Šaraf Rāmi (fl. second half of the 8th/14th century) introduces the subdivision of hyperbole into mobālaḡat as plain exaggeration and eḡrāq as its highest degree (Rāmi, p. 107). It was only in the 9th/15th century, however, that Persian authors reproduced the classification of the Arabic theoreticians, most explicitly present in Ḵaṭib Qazvini’s (d. 739/1338) Iżāhá. In Badāyeʿ al-ṣanāyeʿ, mobālaḡat is subdivided into tabliḡ (causing to arrive), a description plausible (momken) according to common sense and everyday experience; eḡrāq, a description plausible, but not encountered in everyday experience; and ḡoluw “exceeding bounds,” a description both unimaginable and not encountered in everyday life. The device is discussed from the point of view of untruth in poetry, and the first two types of hyperbole are acknowledged as acceptable. Words like guyā “(as) you would say” are regarded as auxiliary instruments intended to keep the hyperbole within the limits of credibility, as in the verse, “The custom of generosity has disappeared from the world, as if [guyā] no one had ever heard about it” (Ḥosayni, pp. 101-4). This resembles the Arabic theoreticians’ kāda test, that is, the possibility of rewriting the acceptable hyperbole using the verb kāda “to be close (to doing something)” (see Heinrichs). Such attention to theoretical aspects already discussed in Arabic treatises several centuries earlier, restricting rampant freedom of exaggeration, may be regarded as an indirect reflection of a change in literary tastes: in the 9th/15th century the panegyric qaṣida visibly yields to the ḡazal (q.v.), and total hyperbolization is replaced by other strategies of poetic expression.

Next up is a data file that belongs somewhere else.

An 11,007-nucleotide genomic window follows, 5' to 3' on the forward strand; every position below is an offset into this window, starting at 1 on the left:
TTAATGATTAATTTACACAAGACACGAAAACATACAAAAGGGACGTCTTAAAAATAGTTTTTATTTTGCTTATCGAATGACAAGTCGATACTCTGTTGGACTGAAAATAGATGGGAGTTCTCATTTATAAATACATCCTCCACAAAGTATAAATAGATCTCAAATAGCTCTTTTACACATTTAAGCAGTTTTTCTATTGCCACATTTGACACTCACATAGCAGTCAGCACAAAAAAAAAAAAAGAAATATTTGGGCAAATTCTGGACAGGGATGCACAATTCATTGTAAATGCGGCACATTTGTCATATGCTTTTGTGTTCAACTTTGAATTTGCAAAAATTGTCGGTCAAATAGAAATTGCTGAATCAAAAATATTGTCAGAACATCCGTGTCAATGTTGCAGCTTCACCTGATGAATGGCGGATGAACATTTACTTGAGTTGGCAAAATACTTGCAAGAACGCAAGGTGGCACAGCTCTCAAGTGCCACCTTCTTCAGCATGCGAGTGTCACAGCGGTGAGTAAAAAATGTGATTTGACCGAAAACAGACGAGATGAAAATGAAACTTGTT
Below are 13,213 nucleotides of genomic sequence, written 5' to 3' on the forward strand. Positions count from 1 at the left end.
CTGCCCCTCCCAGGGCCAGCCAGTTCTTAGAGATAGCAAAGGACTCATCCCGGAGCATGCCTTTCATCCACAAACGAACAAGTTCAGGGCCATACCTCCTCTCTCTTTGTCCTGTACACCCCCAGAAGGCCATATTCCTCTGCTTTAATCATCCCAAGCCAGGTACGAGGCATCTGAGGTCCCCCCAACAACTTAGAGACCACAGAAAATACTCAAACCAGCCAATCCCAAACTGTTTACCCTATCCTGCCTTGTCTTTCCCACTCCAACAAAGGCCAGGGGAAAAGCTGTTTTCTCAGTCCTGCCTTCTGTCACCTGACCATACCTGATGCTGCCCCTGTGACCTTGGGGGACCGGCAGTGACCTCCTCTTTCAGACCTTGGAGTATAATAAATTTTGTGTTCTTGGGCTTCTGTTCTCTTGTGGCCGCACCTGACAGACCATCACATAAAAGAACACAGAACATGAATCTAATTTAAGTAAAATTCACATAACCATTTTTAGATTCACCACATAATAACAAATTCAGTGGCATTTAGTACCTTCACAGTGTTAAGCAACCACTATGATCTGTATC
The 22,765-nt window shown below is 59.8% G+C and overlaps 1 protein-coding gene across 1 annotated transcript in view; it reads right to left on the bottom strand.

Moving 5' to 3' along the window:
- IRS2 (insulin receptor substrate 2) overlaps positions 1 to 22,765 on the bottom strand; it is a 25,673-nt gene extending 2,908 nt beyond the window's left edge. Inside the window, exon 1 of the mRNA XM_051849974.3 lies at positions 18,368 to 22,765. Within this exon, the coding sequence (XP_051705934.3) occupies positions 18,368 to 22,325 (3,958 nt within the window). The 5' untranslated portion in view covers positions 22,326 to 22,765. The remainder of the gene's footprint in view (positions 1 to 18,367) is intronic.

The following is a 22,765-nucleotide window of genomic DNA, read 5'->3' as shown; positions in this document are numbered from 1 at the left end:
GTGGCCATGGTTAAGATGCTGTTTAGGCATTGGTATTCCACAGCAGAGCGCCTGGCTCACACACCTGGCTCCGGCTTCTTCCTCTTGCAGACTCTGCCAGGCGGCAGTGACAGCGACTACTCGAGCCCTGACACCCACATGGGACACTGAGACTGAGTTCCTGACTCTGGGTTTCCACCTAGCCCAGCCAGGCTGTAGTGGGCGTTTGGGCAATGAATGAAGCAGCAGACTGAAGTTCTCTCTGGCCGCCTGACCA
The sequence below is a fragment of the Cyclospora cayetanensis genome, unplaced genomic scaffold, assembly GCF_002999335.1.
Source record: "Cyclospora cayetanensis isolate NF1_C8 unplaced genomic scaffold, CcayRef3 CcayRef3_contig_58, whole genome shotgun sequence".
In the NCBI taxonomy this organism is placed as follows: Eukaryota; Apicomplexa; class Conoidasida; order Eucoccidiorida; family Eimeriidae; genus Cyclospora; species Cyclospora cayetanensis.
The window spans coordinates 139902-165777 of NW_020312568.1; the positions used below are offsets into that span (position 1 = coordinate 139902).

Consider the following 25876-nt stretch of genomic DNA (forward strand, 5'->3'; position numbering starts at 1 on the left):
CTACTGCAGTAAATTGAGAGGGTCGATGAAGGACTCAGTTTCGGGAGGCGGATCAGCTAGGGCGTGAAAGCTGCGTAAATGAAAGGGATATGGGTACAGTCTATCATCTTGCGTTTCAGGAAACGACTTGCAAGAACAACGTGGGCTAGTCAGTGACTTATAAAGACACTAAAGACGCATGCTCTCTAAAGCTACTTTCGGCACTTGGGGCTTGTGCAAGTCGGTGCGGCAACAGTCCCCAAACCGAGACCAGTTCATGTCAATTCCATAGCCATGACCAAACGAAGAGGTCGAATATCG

Sources. Atoullo (ʿAṭā-Allāh) Ḥosayni, Badoyeʿ-us-sanoyeʿ, ed. Rahim Musulmankulof, Dushanbe, 1974 (in Tajik).

Moḥammad b. ʿOmar Rāduyāni, Tarjomān al- balāḡa, ed. Ahmed Ateş, Istanbul, 1949.

Šaraf-al-Din Ḥasan b. Moḥammad Rāmi, Ḥaqāʾeq al-ḥadāʾeq, ed. Moḥammad-Kāẓem Emām, Tehran, 1962.

Šams-al-Din Moḥammad b. Qays Rāzi, al-Moʿjam fi maʿāyir ašʿār al-ʿajam, ed. and tr. N. Yu. Chalisova as Svod pravil persidskoĭ poezii, Moscow, 1997, pp. 36-37, 405-6.

Kamāl-al-Din Ḥosayn Wāʿeẓ Kāšefi, Badāyeʿ al-afkār fi ṣanāyeʿ al-ašʿār, ed. Rahim Musulmankulof, Moscow, 1977.

Rašid-al-Din Vaṭvāṭ, Ḥadāʾeq al-seḥr fi daqāʾeq al-šeʿr, ed. ʿAbbās Eqbāl, Tehran, 1929.

Studies. Johann-Christoph Bürgel, “Die beste Dichtung ist die lügenreichste,” Oriens 23-24, 1974, pp. 7-102.

V. Eberman, “Persy sredi arabskikh poetov epokhi Omeyyadov” Zapiski Kollegii vostokovedov 2/1, 1926, pp. 113-54.

Wolfhart Heinrichs, “Mubālagha,” in EI 2 VII, pp. 277-78. Jalāl-al-Din Homāʾi, Fonun-e balāḡat o ṣenāʿāt-e adabi, Tehran, 1975.

R. Musulmankulof, Persidsko-tadzhikskaya klassicheskaya poetika X-XV vv., Moscow, 1989, pp. 52-53 (where the history of eḡrāq in Persian books on badiʿ is traced).

Benedikt Reinert, Ḫā-qānī als Dichter: Poetische Logik und Phantasie, Berlin and New York, 1972.

Idem, “Probleme der vormongolischen arabisch-persischen Poesiegemeinschaft und ihr Reflex in der Poetic,” in G. E. von Grunebaum, ed., Arabic Poetry: Theory and Development, Wiesbaden, 1973, pp. 75-105.

Hellmut Ritter, Uber die Bildersprache Ni-zāmīs, Berlin and Leipzig, 1927.

(N. Chalisova)

Originally Published: December 15, 2004

Last Updated: March 27, 2012

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Vol. XII, Fasc. 6, pp. 605-606